Posted: 03/05/2014 at 13:32
Hi Everyone, However, the builders dumped a load of soil and rubble on it from making a new patio and in my madness I decided to try and turn it into a sort of raised bed. I laid more soil - 4 tons of it in fact - on top of the builders mess and then shaped it so that there was a bank of earth in the middle and a flatish bit around the outside. I had planned to put in wooden borders where it sloped away ( to stop the gravel slipping down ) and then after planting up with wildlife friendly plants I was going to cover it all with gravel and rocks and driftwood, etc. Its difficult to describe it all, pictures would be far better, but I don't know how to add them here.
Well, it sounds like a s***-heap ... but the pictures don't look so bad. I thought you had a big round heap in the middle of a square lawn.
There's a steep earth bank by the canal near here that's been slowly creeping downhill for years. The towpath's getting slightly narrower every year, but it's a very slow process. You should be alright with ground cover stabilising it, but if it flows down against that wall on the right side you'll get damp issues there. You could just shovel it all back to the top in five years' time, I suppose.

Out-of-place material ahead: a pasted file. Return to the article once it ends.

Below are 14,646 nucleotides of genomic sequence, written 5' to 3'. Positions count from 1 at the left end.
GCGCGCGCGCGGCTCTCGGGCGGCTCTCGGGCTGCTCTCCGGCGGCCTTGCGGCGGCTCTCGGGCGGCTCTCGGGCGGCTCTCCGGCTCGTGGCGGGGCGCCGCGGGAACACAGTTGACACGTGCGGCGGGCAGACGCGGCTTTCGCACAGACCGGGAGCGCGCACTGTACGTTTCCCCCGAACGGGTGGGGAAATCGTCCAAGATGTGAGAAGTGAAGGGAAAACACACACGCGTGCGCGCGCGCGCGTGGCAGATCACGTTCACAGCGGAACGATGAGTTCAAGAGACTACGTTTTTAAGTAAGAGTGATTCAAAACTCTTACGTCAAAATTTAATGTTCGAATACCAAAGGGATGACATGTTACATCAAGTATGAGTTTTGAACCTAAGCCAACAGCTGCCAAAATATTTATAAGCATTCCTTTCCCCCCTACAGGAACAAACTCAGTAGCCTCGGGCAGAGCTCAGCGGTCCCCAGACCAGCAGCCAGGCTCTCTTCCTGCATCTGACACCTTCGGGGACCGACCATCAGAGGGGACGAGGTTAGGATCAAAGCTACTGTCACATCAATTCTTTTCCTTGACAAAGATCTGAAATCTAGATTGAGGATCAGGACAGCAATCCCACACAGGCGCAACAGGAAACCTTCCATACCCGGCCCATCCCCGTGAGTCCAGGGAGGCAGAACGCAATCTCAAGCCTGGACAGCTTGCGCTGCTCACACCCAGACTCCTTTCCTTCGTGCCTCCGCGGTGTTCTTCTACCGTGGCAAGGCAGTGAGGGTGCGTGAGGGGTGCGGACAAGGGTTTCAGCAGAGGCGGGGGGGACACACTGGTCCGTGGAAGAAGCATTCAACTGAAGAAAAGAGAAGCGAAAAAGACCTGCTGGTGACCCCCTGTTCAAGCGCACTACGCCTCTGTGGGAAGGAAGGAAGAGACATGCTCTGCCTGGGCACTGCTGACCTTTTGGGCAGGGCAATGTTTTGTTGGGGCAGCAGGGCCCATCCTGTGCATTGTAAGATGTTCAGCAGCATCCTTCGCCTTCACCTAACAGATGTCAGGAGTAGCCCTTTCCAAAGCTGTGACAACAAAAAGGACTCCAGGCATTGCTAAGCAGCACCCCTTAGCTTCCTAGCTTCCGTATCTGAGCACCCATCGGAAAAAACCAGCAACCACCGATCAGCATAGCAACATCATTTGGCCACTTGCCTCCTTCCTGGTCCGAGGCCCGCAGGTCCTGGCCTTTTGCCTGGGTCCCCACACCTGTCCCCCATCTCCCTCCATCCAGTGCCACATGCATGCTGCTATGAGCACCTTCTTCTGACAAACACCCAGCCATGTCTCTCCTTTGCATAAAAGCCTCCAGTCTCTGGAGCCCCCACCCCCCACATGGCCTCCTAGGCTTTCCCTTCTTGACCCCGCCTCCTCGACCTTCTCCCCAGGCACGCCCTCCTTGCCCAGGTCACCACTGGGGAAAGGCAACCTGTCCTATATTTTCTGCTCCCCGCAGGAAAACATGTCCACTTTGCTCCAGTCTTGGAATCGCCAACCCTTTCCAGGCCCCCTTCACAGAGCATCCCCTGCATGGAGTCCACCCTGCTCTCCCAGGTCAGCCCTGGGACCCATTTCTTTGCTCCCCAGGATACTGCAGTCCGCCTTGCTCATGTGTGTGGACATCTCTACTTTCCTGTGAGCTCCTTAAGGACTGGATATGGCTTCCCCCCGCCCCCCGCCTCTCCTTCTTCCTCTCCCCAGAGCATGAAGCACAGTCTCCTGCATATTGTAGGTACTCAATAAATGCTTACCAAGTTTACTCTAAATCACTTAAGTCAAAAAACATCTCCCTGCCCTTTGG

Looking at the nice view, I can believe you when you say digging beyond a certain depth is hard. I've tried digging in the Dales and been tampted to put the spade away and make some dynamite. If you don't want to go to the trouble (and rubble) of making holes in bedrock, there is still a way to concrete in a post. You need to build forms for the concrete first, out of cheap MDF board and 2"x2" pine. Put all the pine and screws on the outside so the inside's nice and smooth, sit the thing on bare bedrock, shave bits off the underside until it sits level, stand the post in the middle of it, pour in the wet concrete mix, make sure the post's upright and leave it to set. Once it's done you can dismantle the form and use it for the next one or you can do them all at once, toss the MDF in the bin and use the pine for kindling.
A fence built this way won't have the stability to stop horses or stay upright in a wind with those lap panels on it (I swear they're modelled on windmill sails) but if you're only putting in 2' posts and the bottom 9" of each are in the concrete you'll have some pretty stable things.
Then you put rails across the posts on the uphill side so the weight of the soil is pushing wood against wood, not pulling all your nails out. Then you can put your chemical-soaked rot-resistant retaining wall on the uphill side of the rails. Make sure there's soil (or the builders' waste material from under your mound) packed in downhill of the fence bases to stop them sledging away.
The fence will slowly get toppled by slumping soil, but it'll be something your grandchildren have to fix one day.
Just kidding about the dynamite. Too risky. I'd use TNT.